Georgia starts adding up odd numbers.

She gets a surprise when she realises what pattern she is making.

What is the pattern?

Can you show why Georgia’s pattern works using counters or some other method?

This problem is about patterns, how to continue them and how to find the general term of a pattern. Many ideas in this problem are used with other patterns. Finding the next term (by looking at the recurrence rule – see Building Patterns Constantly, Algebra, Level 3), using a table, and incorporating number properties are all valuable skills that can be used in many situations.

This problem the third of four related problems:Triangular Numbers, Number, Level 3, Counting Pills, Number, Level 4, and __Triangular Number Links__, Level 6, in which the exploration of triangular numbers leads to an algebraic formula for the nth triangular number.

See also Building Patterns Incrementally, Algebra, Level 3.

### Problem

Georgia starts adding up odd numbers. She gets a surprise when she realises what pattern she is making.

What is the pattern?

Can you show why Georgia’s pattern works using counters or some other method?

### Teaching sequence

- Introduce the problem to the class. Brainstorm ideas for approaching the problem and keeping track of what has been done.
- As the students work on the problem in pairs you might ask the following questions to extend their thinking:
*What strategies might help you to find the answer?*

How can you use your knowledge about numbers here?*Can you see any patterns that might help?*

How can you get a general expression pattern? Using words? Using algebra? - Share the students’ answers. Ask them to explain their reasoning. Talk about what is needed to write down a complete solution to the problem.
- Ask students to write up their method of solution. Check that they have correctly used the main ideas of the argument.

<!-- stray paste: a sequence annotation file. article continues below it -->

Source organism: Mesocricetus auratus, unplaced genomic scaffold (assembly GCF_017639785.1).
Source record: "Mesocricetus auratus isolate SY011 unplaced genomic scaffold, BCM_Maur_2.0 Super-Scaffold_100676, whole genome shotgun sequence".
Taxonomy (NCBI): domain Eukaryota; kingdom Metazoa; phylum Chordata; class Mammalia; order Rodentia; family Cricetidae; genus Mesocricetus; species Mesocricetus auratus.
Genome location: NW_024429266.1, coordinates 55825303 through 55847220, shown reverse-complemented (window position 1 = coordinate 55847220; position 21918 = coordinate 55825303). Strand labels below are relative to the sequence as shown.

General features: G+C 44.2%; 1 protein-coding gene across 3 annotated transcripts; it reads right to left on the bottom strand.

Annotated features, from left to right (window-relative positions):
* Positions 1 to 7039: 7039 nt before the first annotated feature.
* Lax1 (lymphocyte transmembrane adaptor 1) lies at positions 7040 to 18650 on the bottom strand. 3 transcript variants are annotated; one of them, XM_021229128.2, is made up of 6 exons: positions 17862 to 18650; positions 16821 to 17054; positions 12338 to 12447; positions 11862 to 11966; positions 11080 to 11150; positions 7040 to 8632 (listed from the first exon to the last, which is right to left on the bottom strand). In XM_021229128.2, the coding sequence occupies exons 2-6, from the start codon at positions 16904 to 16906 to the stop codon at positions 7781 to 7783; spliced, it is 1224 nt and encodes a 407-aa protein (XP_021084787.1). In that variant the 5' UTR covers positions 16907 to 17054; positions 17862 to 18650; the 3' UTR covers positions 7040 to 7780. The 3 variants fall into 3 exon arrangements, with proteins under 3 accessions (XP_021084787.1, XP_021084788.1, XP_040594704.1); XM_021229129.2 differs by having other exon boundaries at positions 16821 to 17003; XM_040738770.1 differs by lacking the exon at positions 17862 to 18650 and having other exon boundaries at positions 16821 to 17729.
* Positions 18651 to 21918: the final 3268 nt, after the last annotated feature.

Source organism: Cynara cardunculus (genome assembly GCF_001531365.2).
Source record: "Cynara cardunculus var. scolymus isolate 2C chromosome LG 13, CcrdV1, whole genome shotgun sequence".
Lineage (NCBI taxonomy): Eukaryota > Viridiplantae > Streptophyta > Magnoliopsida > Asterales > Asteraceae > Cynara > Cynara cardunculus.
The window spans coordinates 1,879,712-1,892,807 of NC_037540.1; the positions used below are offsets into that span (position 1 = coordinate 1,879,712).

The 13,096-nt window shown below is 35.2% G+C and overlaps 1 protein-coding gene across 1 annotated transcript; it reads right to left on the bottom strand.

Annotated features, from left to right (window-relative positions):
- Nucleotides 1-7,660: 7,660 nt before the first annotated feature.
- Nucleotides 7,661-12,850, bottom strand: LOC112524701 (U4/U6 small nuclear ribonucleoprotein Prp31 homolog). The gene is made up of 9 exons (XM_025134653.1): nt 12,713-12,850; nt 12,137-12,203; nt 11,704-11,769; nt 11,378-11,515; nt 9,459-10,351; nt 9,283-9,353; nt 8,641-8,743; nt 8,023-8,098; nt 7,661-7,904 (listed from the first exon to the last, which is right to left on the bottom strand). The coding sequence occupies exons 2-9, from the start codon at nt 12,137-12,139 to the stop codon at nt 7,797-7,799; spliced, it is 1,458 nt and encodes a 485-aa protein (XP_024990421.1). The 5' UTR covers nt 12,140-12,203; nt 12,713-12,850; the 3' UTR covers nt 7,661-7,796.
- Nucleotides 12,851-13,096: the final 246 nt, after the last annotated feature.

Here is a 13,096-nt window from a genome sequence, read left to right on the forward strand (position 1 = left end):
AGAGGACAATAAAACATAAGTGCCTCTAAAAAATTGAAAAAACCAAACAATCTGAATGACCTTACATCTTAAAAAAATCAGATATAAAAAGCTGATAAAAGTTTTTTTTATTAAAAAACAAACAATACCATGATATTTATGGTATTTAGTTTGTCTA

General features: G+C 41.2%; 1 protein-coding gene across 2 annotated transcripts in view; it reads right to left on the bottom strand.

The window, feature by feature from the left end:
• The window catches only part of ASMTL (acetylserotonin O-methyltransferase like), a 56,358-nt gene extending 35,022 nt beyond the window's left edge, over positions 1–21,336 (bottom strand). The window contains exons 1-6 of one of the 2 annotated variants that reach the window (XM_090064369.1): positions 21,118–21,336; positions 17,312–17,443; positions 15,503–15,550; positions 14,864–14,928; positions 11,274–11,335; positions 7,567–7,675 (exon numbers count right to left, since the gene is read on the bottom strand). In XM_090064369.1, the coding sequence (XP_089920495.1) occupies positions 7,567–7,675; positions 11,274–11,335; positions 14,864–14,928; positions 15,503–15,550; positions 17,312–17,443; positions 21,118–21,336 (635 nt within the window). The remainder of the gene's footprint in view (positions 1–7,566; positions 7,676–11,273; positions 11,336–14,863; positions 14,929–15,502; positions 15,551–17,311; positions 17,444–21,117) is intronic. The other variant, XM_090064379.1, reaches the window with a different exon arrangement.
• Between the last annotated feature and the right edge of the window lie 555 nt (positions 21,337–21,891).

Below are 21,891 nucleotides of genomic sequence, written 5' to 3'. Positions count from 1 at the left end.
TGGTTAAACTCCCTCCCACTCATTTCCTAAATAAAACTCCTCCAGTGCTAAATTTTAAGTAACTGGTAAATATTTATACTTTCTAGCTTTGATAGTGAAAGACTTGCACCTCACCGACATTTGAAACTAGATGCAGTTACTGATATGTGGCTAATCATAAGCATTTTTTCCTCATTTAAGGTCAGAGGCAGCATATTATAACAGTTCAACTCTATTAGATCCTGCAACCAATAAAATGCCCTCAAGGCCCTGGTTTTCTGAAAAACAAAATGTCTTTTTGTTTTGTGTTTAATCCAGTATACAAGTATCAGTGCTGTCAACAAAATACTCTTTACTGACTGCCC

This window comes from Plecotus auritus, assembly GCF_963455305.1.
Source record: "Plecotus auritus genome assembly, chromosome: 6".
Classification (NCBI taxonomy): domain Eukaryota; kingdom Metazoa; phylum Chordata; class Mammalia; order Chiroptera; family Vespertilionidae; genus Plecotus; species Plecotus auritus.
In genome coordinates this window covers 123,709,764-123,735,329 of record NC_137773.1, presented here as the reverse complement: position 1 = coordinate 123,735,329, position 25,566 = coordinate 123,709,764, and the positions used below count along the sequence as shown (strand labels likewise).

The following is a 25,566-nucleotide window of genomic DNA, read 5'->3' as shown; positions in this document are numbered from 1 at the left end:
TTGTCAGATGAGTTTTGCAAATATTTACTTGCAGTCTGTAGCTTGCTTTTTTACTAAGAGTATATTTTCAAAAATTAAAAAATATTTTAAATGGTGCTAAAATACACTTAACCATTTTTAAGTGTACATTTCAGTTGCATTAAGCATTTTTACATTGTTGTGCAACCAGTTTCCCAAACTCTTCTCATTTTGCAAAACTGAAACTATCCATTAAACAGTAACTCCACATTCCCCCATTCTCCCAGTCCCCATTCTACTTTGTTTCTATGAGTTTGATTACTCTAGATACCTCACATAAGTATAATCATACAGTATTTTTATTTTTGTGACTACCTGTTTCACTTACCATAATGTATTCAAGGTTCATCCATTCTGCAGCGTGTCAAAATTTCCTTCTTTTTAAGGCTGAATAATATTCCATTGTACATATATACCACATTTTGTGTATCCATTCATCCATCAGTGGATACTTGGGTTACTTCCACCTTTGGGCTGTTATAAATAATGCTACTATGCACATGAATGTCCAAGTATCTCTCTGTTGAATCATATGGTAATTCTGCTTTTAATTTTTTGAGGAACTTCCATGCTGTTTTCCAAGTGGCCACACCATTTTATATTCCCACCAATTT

- Get as many of the students to work on the Extension problem as possible.
- Discuss the extension problem with the whole class. Let them write it up at what is an appropriate level for them.

#### Extension to the problem

Triangular numbers are made by forming triangular patterns with counters. The 4th triangular number is 10 because it needs 10 counters.

Georgia’s friend says that if you double a triangular number the answer will always be a square number. Georgia’s friend is not correct, but she is nearly correct.

How can triangular numbers be combined to make square numbers?

How can a square number be split up to give a formula for a triangular number?

### Solution

In this solution we suggest some scaffolding that might help your class.

Drawing a tables is a good first strategy with a pattern problem.

term | odd number | sum so far |

1 | 1 | 1 |

2 | 3 | 4 |

3 | 5 | 9 |

4 | 7 | 16 |

5 | 9 | 25 |

6 | 11 | 36 |

Adding odd numbers seems to lead to square numbers. If we put n into the term column we should get the sum so far to be n^{2}. (You can see too that the nth odd number is 2n – 1.)

term | odd number | sum so far |

1 | 1 | 1 |

2 | 3 | 4 |

3 | 5 | 9 |

4 | 7 | 16 |

5 | 9 | 25 |

6 | 11 | 36 |

n | 2n – 1 | n ^{2} |

From the table we can see that 1 + 3 + … + (2n – 1) = n^{2}.